Hiring A Guide

By Lefty Kreh 

Hiring a guide can benefit anglers of all skill levels.

You can learn about the different forage and entomology of a certain body of water. You can also spend valuable time getting casting, and fishing advice.

However this can present opportunities of failed expectations and disappointment.

Consider some reasons why would you hire a guide, especially if you are an accomplished angler.

A guide will know when and where peak hatches occur and how best to imitate them. They can also be a valuable resource to refine casting and fishing technique.
©Nicholas J. Conklin

If you are fishing an unfamiliar area, a guide can be invaluable when seeking a particular species. They can also advise you on the best season to fish a specific body of water.

Are you an angler in search of quantity of fish? Or quality? Do you want to further develop approaches such as nymphing, dries or streamers? Are you wishing to improve conventional techniques?

The guide will know when hatches occur or what insects are prevalent. They will know where to search for bait and where and when those schools will likely show up.

When selecting a guide, honesty is the best policy.

It is best to lay out what skills you are confident in and which may be shaky. It may be tough to admit that your double haul needs work, or that you need practice pitching baits or casting lures. But, that will all come out while on the water, so it is best to have that conversation beforehand.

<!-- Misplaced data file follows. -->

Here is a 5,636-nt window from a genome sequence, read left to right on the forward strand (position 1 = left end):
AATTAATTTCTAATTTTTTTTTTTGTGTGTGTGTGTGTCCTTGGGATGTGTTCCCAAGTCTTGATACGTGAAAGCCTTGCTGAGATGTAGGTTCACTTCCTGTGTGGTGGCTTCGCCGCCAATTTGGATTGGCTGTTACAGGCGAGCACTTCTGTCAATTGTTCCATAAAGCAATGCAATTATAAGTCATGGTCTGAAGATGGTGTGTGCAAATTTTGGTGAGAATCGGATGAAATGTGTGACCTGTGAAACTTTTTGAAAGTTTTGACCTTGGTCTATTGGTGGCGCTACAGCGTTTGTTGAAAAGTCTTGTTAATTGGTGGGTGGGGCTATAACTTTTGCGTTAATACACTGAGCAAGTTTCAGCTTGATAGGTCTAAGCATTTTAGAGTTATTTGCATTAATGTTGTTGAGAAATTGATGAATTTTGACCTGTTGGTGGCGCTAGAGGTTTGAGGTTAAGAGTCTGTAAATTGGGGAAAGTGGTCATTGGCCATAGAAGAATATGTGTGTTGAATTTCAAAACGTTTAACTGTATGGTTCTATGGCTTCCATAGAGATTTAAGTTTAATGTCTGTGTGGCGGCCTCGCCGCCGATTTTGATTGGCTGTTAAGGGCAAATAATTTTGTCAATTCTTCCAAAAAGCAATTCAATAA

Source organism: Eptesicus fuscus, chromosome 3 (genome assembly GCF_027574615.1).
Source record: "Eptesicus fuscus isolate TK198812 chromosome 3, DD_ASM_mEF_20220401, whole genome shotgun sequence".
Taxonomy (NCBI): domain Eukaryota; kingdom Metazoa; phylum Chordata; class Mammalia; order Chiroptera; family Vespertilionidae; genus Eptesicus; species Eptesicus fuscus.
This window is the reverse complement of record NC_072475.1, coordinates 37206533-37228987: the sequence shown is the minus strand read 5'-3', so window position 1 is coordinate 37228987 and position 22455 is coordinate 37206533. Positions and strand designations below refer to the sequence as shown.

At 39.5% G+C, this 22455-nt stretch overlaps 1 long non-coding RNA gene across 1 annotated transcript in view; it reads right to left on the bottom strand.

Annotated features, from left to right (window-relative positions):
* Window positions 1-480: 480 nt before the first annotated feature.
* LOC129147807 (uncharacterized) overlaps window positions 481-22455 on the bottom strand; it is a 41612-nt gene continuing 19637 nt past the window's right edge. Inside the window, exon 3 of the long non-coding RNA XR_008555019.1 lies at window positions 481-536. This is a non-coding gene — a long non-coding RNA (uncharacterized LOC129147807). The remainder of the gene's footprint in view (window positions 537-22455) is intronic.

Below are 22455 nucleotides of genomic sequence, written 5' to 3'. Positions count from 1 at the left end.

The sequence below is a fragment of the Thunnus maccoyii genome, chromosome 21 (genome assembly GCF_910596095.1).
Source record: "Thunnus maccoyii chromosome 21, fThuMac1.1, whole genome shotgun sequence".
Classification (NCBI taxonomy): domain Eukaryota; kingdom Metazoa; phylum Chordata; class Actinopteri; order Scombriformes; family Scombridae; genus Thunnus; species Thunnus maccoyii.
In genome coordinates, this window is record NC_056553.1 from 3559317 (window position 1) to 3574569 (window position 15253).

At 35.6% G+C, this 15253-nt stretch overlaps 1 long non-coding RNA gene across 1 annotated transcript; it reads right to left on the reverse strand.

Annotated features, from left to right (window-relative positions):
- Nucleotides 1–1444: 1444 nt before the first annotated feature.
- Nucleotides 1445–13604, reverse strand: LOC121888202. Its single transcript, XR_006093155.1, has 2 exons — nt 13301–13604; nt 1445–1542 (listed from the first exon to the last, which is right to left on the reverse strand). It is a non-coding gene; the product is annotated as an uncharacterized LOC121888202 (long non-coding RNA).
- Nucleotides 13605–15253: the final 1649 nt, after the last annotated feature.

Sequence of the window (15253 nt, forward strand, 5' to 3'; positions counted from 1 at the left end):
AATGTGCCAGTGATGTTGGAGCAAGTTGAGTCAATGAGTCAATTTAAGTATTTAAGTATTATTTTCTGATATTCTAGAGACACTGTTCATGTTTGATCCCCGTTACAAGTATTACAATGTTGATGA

By indicating your skill level and the skills that need to be refined, your guide can put you in the best possible position to not only land fish, but also improve technique.

Topics as simple as explaining how you want to fish can also greatly improve your guided time. Do you prefer to wade or fish from a boat? Are you physically able to navigate fast water and make long hikes? Age and physical condition are vital considerations. In New Zealand some of the top lodges helicopter you into a remote area to fish. It is not uncommon to hike and fish several miles on your way to the next extraction point.

A guided trip—even near home can be expensive.

Add on travel, motels, etc. for those trips away from home, and the costs can quickly multiply.

Unfortunately, there are both high quality and poor quality guides. Some guides with bright personalities and other more reserved, introverted types.

When hiring a guide, ask for references. Previous clients can provide some insight into a guides personality and guiding style. A rule of thumb is to try to contact four people. It will help separate ‘buddies’ of the guide, from those with a neutral, unbiased point-of-view.

What about fees and charges?

A guide can be a vital tool in the process of locating and landing fish. 
©Jim Shulin, Temple Fork Outfitters

What does a guide charge for things such as fuel, bait and tackle? Consider the hidden costs that may arise. Will a guide charge for transporting a boat to and from the water? Is there a fee for lost or damaged tackle? Is there a fee for providing lunch and/or beverages? Does the guide furnish all tackle? If you need flies or lures are they available and are they free? Or will you have to pay for them –and how much?

Also consider asking about some of the non-fishing related concerns? What type of boat does the guide operate? What about life saving gear, life jackets, radio, and a first-aid kit? Are there inclement weather policies in place?

The quickest way for a guided fishing trip to turn sour is to not have done proper research before selecting a guide. Choosing the right guide will give you the greatest opportunity to expand your fishing knowledge and get a shot at a trophy fish.